Or is it??? We as humans have also one last trick up our sleeves. And that is our ability for survival and gratitude. Now real gratitude is so very hard to cultivate, least of all in the rough times. Or so I thought, until recently.  I am Irish to my fingertips as in, I have a capacity for pessimism and fatalism. It is natural for me to look on the bleak side.  And in my recent grey times, the chink of light for me has been the kindness shown to us lately. And so in no particular order; to the friend who made me go walking, when all I wanted to do was stay in and cry, thank you.  And the one who left a bottle of wine and a card on the doorstep, I’ll find out who you are yet….to the mechanic who got me the best deal when the car broke down; to my 76 year Dad for driving across the country and back when we were stranded. For my Mam for ringing me every single day; to my friend who gave me a few fencing panels when the fence blew down. And the friend who picked me up at the station when we were tired and worn. Thank you. Thank you. These small things are the very essence of love and connection;  they have made the hard times worth bearing.

I do not wish one second of hardship on any one of my friends or readers. Not one second. But if hard times come your way, take heart. It will be VERY tough in the middle of the storm, but when it passes, you will emerge,  stronger, clearer and more conscious of love and kindness and friendship than you will have ever been. From (almost) the other side, I nearly envy your journey.  It will all be worth it. You’ll  understand the true nature of love. I promise. And you know, what else really matters?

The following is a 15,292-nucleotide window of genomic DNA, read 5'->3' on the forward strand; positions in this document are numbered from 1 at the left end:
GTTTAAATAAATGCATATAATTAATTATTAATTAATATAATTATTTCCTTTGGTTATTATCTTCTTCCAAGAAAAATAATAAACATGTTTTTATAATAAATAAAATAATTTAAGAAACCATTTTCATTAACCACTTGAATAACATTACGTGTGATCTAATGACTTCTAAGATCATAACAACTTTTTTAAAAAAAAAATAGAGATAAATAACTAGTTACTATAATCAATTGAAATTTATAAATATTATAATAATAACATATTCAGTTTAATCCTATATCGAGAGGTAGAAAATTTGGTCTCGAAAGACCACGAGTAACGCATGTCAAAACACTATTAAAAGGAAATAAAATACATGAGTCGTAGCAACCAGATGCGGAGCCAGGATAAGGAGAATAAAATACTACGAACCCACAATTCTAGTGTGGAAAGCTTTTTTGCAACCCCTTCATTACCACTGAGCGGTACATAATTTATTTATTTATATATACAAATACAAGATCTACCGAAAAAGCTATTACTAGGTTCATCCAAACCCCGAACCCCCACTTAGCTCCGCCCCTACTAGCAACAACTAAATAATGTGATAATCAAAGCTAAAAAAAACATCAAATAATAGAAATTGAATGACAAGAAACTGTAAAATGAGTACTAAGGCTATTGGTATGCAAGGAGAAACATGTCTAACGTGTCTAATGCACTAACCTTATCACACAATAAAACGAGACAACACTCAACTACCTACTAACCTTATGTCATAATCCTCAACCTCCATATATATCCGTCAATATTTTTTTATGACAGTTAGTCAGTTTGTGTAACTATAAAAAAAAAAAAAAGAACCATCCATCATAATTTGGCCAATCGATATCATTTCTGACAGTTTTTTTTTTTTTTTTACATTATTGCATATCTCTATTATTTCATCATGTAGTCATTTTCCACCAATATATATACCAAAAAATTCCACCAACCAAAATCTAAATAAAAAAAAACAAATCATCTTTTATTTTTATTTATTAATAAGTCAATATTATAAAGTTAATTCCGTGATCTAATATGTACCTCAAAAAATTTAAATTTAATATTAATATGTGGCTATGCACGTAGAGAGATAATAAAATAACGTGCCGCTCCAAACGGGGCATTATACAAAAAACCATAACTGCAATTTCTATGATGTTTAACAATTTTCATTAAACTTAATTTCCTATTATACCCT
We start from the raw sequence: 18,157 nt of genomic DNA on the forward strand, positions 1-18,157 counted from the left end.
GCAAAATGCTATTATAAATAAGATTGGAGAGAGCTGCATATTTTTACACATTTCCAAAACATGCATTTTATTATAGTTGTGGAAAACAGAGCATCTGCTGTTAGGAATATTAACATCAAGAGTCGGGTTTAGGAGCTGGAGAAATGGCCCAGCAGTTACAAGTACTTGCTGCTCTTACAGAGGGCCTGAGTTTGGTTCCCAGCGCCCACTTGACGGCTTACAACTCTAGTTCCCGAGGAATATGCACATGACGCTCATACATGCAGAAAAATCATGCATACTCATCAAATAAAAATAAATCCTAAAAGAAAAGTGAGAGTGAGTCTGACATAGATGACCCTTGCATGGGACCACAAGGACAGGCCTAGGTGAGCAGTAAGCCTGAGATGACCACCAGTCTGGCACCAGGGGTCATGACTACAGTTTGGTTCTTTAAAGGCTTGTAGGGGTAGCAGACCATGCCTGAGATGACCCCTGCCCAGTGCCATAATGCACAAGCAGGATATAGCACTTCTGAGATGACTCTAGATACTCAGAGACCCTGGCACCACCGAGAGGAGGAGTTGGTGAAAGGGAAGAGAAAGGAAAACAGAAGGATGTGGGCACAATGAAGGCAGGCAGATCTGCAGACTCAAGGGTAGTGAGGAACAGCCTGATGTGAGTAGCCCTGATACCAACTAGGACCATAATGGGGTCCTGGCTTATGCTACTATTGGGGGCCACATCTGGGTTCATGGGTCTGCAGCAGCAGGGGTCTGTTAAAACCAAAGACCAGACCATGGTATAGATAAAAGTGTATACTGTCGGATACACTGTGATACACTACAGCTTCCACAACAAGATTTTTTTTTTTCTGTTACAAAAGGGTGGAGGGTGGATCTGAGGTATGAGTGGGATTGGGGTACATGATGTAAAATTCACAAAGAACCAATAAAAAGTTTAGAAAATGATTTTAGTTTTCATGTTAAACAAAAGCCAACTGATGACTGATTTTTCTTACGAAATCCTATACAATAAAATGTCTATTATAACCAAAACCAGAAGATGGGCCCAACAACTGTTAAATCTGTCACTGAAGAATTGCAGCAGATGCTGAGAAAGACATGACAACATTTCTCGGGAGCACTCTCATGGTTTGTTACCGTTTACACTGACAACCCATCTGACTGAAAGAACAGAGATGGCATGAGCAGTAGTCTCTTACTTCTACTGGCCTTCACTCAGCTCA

Til next time,

Kat x

The Sixth Sense..

Sometimes I wonder do many people see the world through my lens. I  honestly  thought everyone saw patterns and places and times in the same way I did, until I saw a post by one of my favourite bloggers; Office Mum, where she talks about Synesthesia.  The jist of it was that apparently, some of us tricky and complicated humans  have an added sense-  where we associate colours and patterns with words, numbers and places. This is also very apparent with musical people-many see notes in colour. I sat bolt upright; this is a thing! I never knew-I thought it was normal to view the world in such a way!

After reading the article, and almost breaking my neck nodding  in agreement, I  noticed that I see the months of the year in a ferris wheel formation. July is right at the top, January is at the bottom.  October to the left; April to the right. I see patterns and colours at every turn. Places are coloured  for me; Dublin is a vivid burnt orange, Clare is azure blue. Cork likes to think she is tough but in my mind, she is a soft dove grey.  My home place Limerick; she is bay leaf green, dark, lush, complex. Note my counties also have genders!

Since I was fluting around the place, thinking this was all normal, I am flabbergasted that this is a thing and other people actually experience this.  And the thing is I am not a bit orderly. Not one bit. Just that I naturally ascribe positions to the months and years and I see places in colour. And the best bit of having Synesthesia?……. We make great writers. Our senses are expanded. It is a gift…….

If any of my readers experience this, I’d love to hear from them.

Kat x